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Dracula's Fiancée / Lost in New York (Redemption) Blu-ray Review

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    Ian Jane
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  • Dracula's Fiancée / Lost in New York (Redemption) Blu-ray Review



    Released by: Redemption Films
    Released on: February 19th, 2019.
    Director: Jean Rollin
    Cast: Brigitte Lahaie, Cyrille Iste, Thomas Smith, Magalie Aguado, Jacques Régis, Thomas Desfossé
    Year: 2002/1989
    Purchase From Amazon

    Dracula's Fiancée / Lost In New York - Movie Review:

    Redemptions offers up two of Jean Rollin's lesser efforts on a double feature Blu-ray.

    Dracula's Fiancée:

    One of the late Jean Rollin's final films, 2002's Dracula's Fiancée (alternately known as both La fiancée de Dracula and Fiancée of Dracula) opens in a cemetery where a professor knowledgeable in the ways of vampirism tutor's professor (French adult filmmaker Jacques Régis) young Eric (Denis Tallaron) in how best to deal with the undead. Thibault (Smith). When they come across a dwarf named Triboulet (Thomas Smith of Mask Of The Medusa) the coerce him into divulging the details of his master's whereabouts by threatening to expose a vampire he is in love with (Sandrine Thoquet of Two Orphan Vampires) to deadly sunlight. While Thibault doesn't give them exactly what they're looking for, he does tell them that a mad woman (Magalie Madison) who lives nearby might be able to give them more information. She, in turn, tells them that the only one who can alert them to the master's whereabouts is the so-called Queen of Shadows.

    This eventually leads them to Paris and an orphan named Isabelle (Cyrille Iste of The Escapees) who is cared for by the Mother Superior (Marie-Laurence of Two Orphan Vampires) of a strange order of nuns. Isabelle, seemingly insane, seems to be connected to Count Dracula (Thomas Desfossé) and by being in close contact with some of the nuns, she's driven many of them insane. The Professor figures Isabelle just might be able to lead them to the Count, but things get complicated when some wizards (Bernard Musson and Natalie Perrey, the later instantly recognizable from Lips Of Blood) show up and Brigitte Lahaie (of Fascination) rides around on a horse!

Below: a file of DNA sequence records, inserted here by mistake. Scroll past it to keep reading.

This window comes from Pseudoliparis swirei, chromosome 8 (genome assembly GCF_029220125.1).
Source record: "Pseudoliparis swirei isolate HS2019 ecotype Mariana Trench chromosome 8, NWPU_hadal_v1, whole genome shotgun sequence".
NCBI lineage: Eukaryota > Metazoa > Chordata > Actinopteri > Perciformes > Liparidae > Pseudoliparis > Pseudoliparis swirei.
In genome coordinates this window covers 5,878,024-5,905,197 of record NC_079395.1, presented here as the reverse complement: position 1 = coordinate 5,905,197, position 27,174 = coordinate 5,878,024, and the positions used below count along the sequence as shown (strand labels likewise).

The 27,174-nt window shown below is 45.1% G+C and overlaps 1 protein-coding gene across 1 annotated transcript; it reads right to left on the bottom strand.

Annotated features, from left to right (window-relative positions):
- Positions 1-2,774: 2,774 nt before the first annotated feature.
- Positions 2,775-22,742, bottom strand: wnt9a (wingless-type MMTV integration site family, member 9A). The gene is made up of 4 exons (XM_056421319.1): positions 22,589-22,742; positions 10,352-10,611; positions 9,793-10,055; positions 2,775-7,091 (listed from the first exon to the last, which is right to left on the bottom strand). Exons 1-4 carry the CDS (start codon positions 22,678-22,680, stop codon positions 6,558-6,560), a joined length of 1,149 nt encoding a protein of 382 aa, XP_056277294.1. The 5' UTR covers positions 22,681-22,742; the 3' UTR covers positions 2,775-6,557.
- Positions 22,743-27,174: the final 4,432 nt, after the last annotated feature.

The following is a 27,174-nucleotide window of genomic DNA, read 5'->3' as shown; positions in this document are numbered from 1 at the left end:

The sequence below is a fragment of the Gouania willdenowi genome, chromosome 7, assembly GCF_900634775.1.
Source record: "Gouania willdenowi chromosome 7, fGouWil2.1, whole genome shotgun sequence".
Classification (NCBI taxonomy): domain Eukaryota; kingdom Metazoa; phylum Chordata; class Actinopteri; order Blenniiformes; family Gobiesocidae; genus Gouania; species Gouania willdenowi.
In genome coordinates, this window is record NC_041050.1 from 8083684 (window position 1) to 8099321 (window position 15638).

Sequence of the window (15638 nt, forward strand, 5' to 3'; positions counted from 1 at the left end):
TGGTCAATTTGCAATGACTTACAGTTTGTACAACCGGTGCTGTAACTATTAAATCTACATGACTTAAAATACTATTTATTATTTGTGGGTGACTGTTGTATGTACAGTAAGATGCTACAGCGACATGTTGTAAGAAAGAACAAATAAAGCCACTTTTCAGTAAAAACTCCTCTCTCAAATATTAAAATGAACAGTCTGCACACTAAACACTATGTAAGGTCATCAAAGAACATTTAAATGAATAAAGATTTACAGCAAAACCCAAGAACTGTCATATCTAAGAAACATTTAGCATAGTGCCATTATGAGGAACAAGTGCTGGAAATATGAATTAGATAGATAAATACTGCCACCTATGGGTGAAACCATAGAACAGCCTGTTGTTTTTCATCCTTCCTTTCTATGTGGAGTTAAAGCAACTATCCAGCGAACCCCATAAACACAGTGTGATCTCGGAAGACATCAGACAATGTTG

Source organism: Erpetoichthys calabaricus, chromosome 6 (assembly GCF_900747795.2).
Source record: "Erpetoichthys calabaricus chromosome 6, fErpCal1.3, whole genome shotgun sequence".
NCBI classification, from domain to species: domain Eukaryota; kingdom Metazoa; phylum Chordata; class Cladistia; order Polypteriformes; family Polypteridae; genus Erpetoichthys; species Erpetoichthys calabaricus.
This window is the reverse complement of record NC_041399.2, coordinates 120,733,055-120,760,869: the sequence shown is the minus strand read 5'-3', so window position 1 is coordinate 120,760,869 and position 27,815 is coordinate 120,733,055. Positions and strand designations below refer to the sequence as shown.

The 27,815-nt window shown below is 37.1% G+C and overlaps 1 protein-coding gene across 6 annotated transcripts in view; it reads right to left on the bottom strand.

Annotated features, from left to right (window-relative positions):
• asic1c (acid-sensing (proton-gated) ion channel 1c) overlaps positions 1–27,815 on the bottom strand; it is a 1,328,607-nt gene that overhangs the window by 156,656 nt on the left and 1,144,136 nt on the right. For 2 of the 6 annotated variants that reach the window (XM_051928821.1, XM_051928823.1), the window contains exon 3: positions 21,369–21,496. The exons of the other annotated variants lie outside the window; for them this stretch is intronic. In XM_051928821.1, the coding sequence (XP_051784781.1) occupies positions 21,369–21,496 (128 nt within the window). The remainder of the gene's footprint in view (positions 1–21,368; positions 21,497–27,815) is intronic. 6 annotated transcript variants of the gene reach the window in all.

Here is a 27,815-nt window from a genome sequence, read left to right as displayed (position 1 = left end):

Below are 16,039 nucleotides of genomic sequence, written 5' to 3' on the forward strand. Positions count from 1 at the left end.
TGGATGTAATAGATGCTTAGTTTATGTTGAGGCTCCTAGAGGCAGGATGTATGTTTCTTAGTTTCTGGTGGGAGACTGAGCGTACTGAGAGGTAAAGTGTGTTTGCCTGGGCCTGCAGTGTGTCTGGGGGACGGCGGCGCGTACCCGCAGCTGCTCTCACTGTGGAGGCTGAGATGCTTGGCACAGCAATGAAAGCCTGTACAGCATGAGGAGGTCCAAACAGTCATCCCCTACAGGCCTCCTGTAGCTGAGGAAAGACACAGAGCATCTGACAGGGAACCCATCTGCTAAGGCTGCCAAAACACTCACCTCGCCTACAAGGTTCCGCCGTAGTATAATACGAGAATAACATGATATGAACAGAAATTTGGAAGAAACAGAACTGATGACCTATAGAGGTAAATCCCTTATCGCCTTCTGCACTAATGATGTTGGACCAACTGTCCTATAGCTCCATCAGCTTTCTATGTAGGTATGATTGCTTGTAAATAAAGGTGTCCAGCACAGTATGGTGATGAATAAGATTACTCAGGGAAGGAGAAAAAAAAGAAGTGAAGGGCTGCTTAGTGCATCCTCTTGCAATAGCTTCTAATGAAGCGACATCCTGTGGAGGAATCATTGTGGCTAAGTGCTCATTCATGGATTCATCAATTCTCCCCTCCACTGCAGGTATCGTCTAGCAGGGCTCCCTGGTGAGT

A very obvious throwback to Rollin's seventies vampire movie heyday, Dracula's Fiancée sees the director playing in incredibly familiar territory. The beach with the white cliffs, the ever-familiar grandfather clock, vampires, beautiful women, a borderline surrealist atmosphere, quite a few faces recognizable from his earlier pictures and, of course, a cemetery all serve to bind this picture with many of his earlier, and better known, genre entries. And while this doesn't quite work as well as those earlier films, for a picture made in 2002 on a modest budget, it comes close enough to matter.

    Like a lot of Rollin's films, the story was clearly influenced by old pulp books and serials and, as was sometimes the case, the acting and coherence of the storytelling comes second to the visuals. Seasoned fans of his output will have come to expect that, but the tone might throw off those coming to his filmography for the first time with this entry. Still, Rollin gets a lot right. The visuals are often times very impressive and there's some great imagery here. Yes, the low budget is obvious and at times hard to ignore but there's a very creative spirit on display here and you get the impression that the director, who had dealt with some health issues by this point in his career, was having a really good time playing in his favorite sandbox.